After Avacyn’s release from the Helvault, things settled down to a normal level of creepy chaos for a while. Then Avacyn began murdering the humans she was supposed to protect, calling them impure and unworthy of protection. The visiting Planeswalkers Tamiyo and Jace Beleren discovered that Avacyn was being influenced by Emrakul, an Eldrazi titan who was approaching Innistrad. Emrakul had been lured to the plane by Nahiri, a Planeswalker with a grudge against Sorin, and Emrakul’s presence had begun to warp the people and monsters of Innistrad into Eldrazi horrors.

Jace brought the Gatewatch in to fight Emrakul, recruiting Liliana to protect her own power base. Meanwhile, Thalia and Odric left the now-corrupt Church of Avacyn and began fighting Emrakul’s horrors with the help of Innistrad’s spirits and the angel Sigarda. Just when it seemed that things couldn’t get any worse for Innistrad, Emrakul suddenly decided that the plane was not ready to be completely destroyed. Emrakul allowed herself to be sealed within Innistrad’s moon, where she still waits for the right time to emerge.

Innistrad’s Mechanics

Part of what made Innistrad such a memorable setting was all the new mechanics designed for it. The most innovative was the invention of double-faced cards, which allowed creatures to transform into werewolves and vampires, and let demons emerge from haunted weapons. Double-faced cards also depicted Emrakul’s invasion of Innistrad in a splashy way with Meld, a mechanic that fused pairs of creatures into Eldrazi monstrosities.

Innistrad-themed sets are also heavy on graveyard-matters mechanics, to match their morbid theme. In fact, Morbid, a keyword that tracks whether a creature died on any given turn, was created for Innistrad. Delirium, which counts the creature types in a player’s graveyard, debuted in Shadows Over Innistrad and represents Emrakul’s effects on Innistrad’s people. Innistrad also introduced the curse subtype for enchantments, which has since reappeared in Hour of Devastation and Commander 2017.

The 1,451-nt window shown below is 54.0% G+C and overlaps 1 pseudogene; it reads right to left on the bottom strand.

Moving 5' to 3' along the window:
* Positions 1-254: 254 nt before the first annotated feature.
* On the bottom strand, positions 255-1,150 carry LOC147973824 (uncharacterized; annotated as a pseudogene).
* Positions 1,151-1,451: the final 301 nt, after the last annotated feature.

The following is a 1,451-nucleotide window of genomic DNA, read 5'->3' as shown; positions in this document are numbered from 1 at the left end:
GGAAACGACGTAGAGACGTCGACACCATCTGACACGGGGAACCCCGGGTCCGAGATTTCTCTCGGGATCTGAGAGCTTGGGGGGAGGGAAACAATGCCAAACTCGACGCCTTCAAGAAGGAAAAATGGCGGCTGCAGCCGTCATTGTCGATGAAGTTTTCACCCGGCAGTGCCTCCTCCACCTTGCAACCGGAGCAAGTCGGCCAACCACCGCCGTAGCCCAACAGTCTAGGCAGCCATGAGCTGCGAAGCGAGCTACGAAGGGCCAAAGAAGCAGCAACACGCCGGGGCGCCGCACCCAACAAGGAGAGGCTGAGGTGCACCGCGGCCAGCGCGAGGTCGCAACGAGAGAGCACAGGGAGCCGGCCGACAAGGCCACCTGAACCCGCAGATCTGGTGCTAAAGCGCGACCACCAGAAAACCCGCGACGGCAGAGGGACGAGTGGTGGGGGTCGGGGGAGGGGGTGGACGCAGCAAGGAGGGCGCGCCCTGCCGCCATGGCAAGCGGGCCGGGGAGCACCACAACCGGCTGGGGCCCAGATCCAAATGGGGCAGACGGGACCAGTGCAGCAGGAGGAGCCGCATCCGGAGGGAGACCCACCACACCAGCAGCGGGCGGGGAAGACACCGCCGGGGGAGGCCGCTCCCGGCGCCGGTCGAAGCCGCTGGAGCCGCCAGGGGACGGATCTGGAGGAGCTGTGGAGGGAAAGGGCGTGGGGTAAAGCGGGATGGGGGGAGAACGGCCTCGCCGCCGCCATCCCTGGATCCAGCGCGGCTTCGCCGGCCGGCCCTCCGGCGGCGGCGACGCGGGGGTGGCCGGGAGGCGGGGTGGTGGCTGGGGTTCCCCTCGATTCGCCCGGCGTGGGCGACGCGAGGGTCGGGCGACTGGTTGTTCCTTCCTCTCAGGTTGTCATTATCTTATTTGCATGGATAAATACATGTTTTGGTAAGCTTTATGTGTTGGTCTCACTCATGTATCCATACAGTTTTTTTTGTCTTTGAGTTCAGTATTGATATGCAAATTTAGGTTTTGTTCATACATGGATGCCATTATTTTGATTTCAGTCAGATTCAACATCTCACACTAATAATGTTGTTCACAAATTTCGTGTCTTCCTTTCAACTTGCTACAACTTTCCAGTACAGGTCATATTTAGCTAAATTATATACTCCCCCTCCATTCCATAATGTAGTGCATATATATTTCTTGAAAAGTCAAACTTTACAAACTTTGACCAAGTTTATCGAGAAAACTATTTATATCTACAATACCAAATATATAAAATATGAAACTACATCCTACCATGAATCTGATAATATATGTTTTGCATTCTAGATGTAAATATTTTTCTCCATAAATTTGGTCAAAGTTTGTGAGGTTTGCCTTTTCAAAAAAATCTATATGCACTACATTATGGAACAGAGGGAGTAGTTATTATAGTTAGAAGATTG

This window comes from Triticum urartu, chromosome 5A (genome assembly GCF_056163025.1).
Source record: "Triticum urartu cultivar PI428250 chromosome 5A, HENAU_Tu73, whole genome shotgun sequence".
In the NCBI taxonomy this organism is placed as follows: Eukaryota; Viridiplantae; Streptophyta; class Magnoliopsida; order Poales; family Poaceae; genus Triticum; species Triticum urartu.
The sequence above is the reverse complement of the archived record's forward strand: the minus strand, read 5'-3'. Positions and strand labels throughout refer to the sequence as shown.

But Innistrad isn’t just a dark and scary plane; its sets also feature some hopeful mechanics. Soulbond allows your creatures to “pair up,” which lets them become stronger by cooperating. Fateful Hour represents angelic intervention by granting bonuses when a player is low on life. And cards with Miracle get better when they’re the first card you’ve drawn on a turn, because maybe luck (or Avacyn) really is on your side.

Popular Cards

Innistrad’s main characters, like Thalia, Liliana, Griselbrand, and Emrakul, have also appeared on some of Magic’s most powerful cards. But there are plenty of other powerful cards from Innistrad block that you may have heard of, even if you’ve never played them.

Delver of Secrets and Snapcaster Mage are key to powerful archetypes in Modern and Legacy. Craterhoof Behemoth can end games in several formats, from Commander and Canadian Highlander to Cube draft. Faithless Looting became so ubiquitous in Modern that it was eventually banned in the format. And Laboratory Maniac, which lets you win instead of lose when you have no more cards in your library, gave Magic a bizarre alternate win condition that has inspired new decks and strategies.

It’s Fun to be Scared

Innistrad certainly isn’t a place I’d like to live, but it’s a lot of fun to visit. I hope you’ve enjoyed our tour of Magic‘s spookiest plane, and that you’re now better equipped to fight whatever monsters you might encounter at your Halloween game night.